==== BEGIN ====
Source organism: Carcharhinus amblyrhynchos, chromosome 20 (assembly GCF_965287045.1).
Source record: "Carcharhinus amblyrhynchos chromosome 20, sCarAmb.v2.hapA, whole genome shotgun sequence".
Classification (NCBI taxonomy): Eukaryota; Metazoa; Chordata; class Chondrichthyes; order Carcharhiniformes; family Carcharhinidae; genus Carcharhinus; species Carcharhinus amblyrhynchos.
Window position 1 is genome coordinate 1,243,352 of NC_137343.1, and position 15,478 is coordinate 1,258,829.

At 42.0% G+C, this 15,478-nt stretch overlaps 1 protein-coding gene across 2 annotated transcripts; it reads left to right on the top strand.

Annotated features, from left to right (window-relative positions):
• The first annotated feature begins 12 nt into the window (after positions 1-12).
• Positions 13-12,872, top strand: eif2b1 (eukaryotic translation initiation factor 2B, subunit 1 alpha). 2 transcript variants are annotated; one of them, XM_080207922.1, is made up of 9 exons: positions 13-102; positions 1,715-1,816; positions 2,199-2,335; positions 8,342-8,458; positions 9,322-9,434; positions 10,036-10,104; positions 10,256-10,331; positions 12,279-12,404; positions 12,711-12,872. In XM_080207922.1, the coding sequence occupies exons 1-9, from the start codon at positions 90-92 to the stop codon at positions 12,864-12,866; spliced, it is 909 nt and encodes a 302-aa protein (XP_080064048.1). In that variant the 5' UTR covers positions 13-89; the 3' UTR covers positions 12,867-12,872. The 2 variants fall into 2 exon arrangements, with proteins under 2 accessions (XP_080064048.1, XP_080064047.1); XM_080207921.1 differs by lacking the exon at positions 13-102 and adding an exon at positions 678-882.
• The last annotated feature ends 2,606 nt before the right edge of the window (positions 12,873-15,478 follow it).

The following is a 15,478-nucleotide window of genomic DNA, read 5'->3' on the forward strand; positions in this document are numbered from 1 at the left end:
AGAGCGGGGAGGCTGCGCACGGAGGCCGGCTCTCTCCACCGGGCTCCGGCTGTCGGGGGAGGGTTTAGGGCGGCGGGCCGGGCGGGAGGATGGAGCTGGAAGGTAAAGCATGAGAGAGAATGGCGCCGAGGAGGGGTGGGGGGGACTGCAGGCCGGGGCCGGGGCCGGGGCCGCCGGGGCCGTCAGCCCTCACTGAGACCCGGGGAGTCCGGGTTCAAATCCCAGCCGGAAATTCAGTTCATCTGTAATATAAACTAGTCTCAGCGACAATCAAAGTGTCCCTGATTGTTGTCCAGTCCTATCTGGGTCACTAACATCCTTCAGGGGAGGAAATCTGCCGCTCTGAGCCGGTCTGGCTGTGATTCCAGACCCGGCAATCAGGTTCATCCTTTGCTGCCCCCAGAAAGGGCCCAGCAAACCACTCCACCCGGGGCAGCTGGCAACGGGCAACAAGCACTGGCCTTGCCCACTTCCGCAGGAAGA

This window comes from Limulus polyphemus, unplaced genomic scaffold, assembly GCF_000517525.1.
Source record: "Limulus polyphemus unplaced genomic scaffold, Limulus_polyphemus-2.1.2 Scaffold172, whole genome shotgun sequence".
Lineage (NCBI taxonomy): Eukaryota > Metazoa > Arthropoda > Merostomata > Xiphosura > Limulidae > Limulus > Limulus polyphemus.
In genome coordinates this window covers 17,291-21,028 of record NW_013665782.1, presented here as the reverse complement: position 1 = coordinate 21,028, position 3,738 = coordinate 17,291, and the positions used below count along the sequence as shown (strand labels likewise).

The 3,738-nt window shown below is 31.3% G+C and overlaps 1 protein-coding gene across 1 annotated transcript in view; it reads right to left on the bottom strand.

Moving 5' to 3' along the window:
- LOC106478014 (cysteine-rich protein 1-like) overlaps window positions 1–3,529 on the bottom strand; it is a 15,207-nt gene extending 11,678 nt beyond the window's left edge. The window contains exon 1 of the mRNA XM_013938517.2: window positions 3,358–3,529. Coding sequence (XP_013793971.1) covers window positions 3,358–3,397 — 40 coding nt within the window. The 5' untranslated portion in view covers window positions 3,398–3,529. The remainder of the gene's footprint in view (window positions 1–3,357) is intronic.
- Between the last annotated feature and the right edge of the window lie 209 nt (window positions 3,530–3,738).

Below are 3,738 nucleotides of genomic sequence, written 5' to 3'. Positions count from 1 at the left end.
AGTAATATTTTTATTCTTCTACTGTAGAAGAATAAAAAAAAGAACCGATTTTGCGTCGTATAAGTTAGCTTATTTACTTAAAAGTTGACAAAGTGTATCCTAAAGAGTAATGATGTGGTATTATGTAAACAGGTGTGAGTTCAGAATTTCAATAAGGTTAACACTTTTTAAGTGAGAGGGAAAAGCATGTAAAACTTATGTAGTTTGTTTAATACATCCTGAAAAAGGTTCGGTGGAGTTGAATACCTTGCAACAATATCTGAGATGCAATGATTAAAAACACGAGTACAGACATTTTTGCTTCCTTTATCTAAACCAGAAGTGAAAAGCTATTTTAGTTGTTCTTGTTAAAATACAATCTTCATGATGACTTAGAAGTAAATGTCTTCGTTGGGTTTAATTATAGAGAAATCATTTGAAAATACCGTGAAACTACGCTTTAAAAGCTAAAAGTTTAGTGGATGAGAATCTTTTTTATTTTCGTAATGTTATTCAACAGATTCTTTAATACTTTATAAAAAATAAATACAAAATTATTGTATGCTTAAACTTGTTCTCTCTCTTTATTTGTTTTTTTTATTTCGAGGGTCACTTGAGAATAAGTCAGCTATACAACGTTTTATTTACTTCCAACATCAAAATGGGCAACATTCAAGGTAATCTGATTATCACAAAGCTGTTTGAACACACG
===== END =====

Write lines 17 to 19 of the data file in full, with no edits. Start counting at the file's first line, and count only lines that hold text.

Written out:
Moving 5' to 3' along the window:
- LOC106478014 (cysteine-rich protein 1-like) overlaps window positions 1–3,529 on the bottom strand; it is a 15,207-nt gene extending 11,678 nt beyond the window's left edge. The window contains exon 1 of the mRNA XM_013938517.2: window positions 3,358–3,529. Coding sequence (XP_013793971.1) covers window positions 3,358–3,397 — 40 coding nt within the window. The 5' untranslated portion in view covers window positions 3,398–3,529. The remainder of the gene's footprint in view (window positions 1–3,357) is intronic.
- Between the last annotated feature and the right edge of the window lie 209 nt (window positions 3,530–3,738).